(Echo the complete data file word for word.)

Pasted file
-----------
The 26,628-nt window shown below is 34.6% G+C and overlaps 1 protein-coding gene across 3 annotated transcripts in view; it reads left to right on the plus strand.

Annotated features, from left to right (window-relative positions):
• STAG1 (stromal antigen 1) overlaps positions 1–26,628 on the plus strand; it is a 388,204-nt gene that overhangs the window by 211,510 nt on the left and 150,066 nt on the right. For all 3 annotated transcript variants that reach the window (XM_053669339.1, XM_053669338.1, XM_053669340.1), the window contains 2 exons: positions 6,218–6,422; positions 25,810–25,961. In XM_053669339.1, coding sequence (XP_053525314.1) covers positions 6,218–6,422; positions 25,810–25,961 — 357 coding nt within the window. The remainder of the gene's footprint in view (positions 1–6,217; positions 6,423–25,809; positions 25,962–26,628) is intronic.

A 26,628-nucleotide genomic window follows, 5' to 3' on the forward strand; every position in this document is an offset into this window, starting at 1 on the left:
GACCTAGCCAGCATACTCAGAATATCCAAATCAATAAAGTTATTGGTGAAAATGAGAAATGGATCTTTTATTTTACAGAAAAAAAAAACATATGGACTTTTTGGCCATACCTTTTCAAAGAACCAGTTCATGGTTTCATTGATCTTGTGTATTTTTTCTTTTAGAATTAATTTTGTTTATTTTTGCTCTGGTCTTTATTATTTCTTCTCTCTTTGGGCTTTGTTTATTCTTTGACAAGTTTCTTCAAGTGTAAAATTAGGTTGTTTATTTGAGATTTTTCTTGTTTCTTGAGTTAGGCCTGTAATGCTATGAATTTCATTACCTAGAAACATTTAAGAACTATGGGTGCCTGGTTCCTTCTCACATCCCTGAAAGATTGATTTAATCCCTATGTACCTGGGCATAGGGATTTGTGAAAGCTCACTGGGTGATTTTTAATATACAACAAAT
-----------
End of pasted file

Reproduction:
The 26,628-nt window shown below is 34.6% G+C and overlaps 1 protein-coding gene across 3 annotated transcripts in view; it reads left to right on the plus strand.

Annotated features, from left to right (window-relative positions):
• STAG1 (stromal antigen 1) overlaps positions 1–26,628 on the plus strand; it is a 388,204-nt gene that overhangs the window by 211,510 nt on the left and 150,066 nt on the right. For all 3 annotated transcript variants that reach the window (XM_053669339.1, XM_053669338.1, XM_053669340.1), the window contains 2 exons: positions 6,218–6,422; positions 25,810–25,961. In XM_053669339.1, coding sequence (XP_053525314.1) covers positions 6,218–6,422; positions 25,810–25,961 — 357 coding nt within the window. The remainder of the gene's footprint in view (positions 1–6,217; positions 6,423–25,809; positions 25,962–26,628) is intronic.

A 26,628-nucleotide genomic window follows, 5' to 3' on the forward strand; every position in this document is an offset into this window, starting at 1 on the left:
GACCTAGCCAGCATACTCAGAATATCCAAATCAATAAAGTTATTGGTGAAAATGAGAAATGGATCTTTTATTTTACAGAAAAAAAAAACATATGGACTTTTTGGCCATACCTTTTCAAAGAACCAGTTCATGGTTTCATTGATCTTGTGTATTTTTTCTTTTAGAATTAATTTTGTTTATTTTTGCTCTGGTCTTTATTATTTCTTCTCTCTTTGGGCTTTGTTTATTCTTTGACAAGTTTCTTCAAGTGTAAAATTAGGTTGTTTATTTGAGATTTTTCTTGTTTCTTGAGTTAGGCCTGTAATGCTATGAATTTCATTACCTAGAAACATTTAAGAACTATGGGTGCCTGGTTCCTTCTCACATCCCTGAAAGATTGATTTAATCCCTATGTACCTGGGCATAGGGATTTGTGAAAGCTCACTGGGTGATTTTTAATATACAACAAAT